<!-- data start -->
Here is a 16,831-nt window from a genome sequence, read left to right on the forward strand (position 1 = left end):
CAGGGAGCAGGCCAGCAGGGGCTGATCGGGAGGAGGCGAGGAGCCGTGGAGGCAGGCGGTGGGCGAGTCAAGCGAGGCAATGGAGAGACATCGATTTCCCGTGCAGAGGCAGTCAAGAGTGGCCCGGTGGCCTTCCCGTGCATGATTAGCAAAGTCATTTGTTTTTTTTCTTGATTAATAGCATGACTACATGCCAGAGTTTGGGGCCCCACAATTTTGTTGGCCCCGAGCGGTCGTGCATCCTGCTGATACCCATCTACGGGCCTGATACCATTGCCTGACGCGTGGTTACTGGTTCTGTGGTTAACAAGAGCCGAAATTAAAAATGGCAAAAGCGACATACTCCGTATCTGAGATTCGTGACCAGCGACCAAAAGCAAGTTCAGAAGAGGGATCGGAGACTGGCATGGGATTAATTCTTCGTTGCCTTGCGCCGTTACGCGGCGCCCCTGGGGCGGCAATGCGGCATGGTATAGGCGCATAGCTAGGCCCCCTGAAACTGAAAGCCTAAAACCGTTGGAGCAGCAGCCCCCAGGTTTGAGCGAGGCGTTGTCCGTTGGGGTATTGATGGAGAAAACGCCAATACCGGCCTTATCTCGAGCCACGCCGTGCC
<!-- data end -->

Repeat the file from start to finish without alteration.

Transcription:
Here is a 16,831-nt window from a genome sequence, read left to right on the forward strand (position 1 = left end):
CAGGGAGCAGGCCAGCAGGGGCTGATCGGGAGGAGGCGAGGAGCCGTGGAGGCAGGCGGTGGGCGAGTCAAGCGAGGCAATGGAGAGACATCGATTTCCCGTGCAGAGGCAGTCAAGAGTGGCCCGGTGGCCTTCCCGTGCATGATTAGCAAAGTCATTTGTTTTTTTTCTTGATTAATAGCATGACTACATGCCAGAGTTTGGGGCCCCACAATTTTGTTGGCCCCGAGCGGTCGTGCATCCTGCTGATACCCATCTACGGGCCTGATACCATTGCCTGACGCGTGGTTACTGGTTCTGTGGTTAACAAGAGCCGAAATTAAAAATGGCAAAAGCGACATACTCCGTATCTGAGATTCGTGACCAGCGACCAAAAGCAAGTTCAGAAGAGGGATCGGAGACTGGCATGGGATTAATTCTTCGTTGCCTTGCGCCGTTACGCGGCGCCCCTGGGGCGGCAATGCGGCATGGTATAGGCGCATAGCTAGGCCCCCTGAAACTGAAAGCCTAAAACCGTTGGAGCAGCAGCCCCCAGGTTTGAGCGAGGCGTTGTCCGTTGGGGTATTGATGGAGAAAACGCCAATACCGGCCTTATCTCGAGCCACGCCGTGCC